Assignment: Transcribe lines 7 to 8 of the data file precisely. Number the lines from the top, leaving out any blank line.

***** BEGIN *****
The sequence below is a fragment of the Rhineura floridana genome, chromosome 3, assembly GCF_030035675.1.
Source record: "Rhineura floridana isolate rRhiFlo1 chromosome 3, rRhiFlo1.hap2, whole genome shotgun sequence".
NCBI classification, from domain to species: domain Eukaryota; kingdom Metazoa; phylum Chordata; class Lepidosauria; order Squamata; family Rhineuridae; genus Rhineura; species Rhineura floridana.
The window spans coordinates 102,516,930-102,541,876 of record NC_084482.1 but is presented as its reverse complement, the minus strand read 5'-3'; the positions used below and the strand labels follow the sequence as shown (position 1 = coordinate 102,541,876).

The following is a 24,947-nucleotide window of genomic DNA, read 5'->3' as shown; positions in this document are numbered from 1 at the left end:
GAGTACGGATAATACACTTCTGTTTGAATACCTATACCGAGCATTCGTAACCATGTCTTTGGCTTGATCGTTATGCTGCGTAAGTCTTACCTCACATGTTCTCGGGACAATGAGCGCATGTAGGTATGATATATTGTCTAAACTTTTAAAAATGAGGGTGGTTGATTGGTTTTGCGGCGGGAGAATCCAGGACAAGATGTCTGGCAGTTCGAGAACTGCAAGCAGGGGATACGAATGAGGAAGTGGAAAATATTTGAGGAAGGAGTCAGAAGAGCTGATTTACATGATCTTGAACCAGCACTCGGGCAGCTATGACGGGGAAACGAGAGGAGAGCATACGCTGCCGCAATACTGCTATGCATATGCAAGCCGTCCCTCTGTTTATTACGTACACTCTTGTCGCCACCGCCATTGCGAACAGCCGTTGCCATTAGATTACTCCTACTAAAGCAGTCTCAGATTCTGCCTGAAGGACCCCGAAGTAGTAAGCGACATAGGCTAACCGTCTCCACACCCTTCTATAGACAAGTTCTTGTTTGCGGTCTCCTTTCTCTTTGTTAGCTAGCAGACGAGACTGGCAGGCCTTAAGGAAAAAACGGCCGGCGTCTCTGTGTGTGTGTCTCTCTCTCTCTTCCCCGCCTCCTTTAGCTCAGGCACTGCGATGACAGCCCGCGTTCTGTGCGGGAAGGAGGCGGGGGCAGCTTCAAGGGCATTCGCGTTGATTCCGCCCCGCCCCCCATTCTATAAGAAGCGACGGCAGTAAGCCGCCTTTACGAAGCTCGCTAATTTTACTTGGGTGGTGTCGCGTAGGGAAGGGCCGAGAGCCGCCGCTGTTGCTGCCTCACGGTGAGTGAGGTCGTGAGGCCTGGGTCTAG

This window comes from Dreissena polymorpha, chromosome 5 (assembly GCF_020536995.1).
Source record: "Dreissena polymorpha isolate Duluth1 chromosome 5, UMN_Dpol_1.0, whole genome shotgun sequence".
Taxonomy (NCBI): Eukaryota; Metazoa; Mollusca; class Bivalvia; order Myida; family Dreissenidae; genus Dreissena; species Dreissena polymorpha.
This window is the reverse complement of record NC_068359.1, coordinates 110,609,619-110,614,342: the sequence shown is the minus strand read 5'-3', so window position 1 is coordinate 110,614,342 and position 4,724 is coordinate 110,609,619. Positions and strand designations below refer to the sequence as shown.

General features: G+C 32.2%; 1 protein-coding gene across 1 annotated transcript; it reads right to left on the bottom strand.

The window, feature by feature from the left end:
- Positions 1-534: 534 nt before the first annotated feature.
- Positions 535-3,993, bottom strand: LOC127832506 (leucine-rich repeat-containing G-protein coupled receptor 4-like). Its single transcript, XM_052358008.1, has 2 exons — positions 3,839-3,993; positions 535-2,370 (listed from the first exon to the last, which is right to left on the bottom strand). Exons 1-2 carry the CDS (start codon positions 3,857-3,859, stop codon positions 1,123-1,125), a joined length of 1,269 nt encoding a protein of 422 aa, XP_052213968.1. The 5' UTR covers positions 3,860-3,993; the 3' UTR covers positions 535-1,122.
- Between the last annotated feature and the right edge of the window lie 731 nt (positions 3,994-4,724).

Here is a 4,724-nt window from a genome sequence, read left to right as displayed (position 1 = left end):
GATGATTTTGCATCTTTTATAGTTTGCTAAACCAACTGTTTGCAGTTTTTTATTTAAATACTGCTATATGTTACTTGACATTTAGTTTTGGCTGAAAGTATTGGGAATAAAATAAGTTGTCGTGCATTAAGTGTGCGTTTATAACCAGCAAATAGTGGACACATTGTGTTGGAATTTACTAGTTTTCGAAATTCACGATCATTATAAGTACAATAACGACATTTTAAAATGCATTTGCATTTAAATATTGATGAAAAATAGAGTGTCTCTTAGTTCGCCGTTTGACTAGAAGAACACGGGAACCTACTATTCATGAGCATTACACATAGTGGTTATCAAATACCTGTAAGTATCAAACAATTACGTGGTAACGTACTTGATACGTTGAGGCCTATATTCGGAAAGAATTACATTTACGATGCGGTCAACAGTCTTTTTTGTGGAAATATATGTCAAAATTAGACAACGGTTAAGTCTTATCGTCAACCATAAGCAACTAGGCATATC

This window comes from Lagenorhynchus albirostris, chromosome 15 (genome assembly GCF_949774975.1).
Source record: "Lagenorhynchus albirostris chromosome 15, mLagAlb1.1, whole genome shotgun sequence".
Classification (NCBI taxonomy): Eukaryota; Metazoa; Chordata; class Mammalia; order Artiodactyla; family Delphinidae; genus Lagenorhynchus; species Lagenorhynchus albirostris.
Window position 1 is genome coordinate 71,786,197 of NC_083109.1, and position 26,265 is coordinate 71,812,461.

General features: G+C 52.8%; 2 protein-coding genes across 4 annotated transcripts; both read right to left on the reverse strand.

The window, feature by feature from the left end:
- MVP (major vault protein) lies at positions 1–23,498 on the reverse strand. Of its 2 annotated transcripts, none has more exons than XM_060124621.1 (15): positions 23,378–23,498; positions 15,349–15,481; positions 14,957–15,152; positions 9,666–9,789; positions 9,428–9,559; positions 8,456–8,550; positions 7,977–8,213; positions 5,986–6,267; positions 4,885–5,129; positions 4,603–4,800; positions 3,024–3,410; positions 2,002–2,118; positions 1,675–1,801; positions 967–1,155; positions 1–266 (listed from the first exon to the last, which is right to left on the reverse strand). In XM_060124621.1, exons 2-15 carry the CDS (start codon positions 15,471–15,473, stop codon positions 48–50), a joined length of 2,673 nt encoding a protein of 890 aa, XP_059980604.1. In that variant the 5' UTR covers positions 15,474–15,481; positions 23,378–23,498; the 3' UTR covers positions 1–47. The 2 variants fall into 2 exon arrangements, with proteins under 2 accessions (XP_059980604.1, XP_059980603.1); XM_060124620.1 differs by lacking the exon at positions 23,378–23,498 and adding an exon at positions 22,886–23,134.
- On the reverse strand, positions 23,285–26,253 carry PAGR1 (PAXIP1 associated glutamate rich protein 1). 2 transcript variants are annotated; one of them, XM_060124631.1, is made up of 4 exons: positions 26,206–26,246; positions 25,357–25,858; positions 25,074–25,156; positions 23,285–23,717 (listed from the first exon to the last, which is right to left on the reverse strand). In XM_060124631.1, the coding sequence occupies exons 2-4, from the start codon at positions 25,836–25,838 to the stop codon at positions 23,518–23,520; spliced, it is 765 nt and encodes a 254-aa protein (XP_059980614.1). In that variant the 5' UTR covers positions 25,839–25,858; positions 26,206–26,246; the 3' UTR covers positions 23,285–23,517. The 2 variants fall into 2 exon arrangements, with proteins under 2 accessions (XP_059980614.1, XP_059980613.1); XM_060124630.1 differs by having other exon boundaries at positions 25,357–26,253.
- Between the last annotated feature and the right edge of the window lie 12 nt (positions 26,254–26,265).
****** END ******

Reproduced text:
This window comes from Dreissena polymorpha, chromosome 5 (assembly GCF_020536995.1).
Source record: "Dreissena polymorpha isolate Duluth1 chromosome 5, UMN_Dpol_1.0, whole genome shotgun sequence".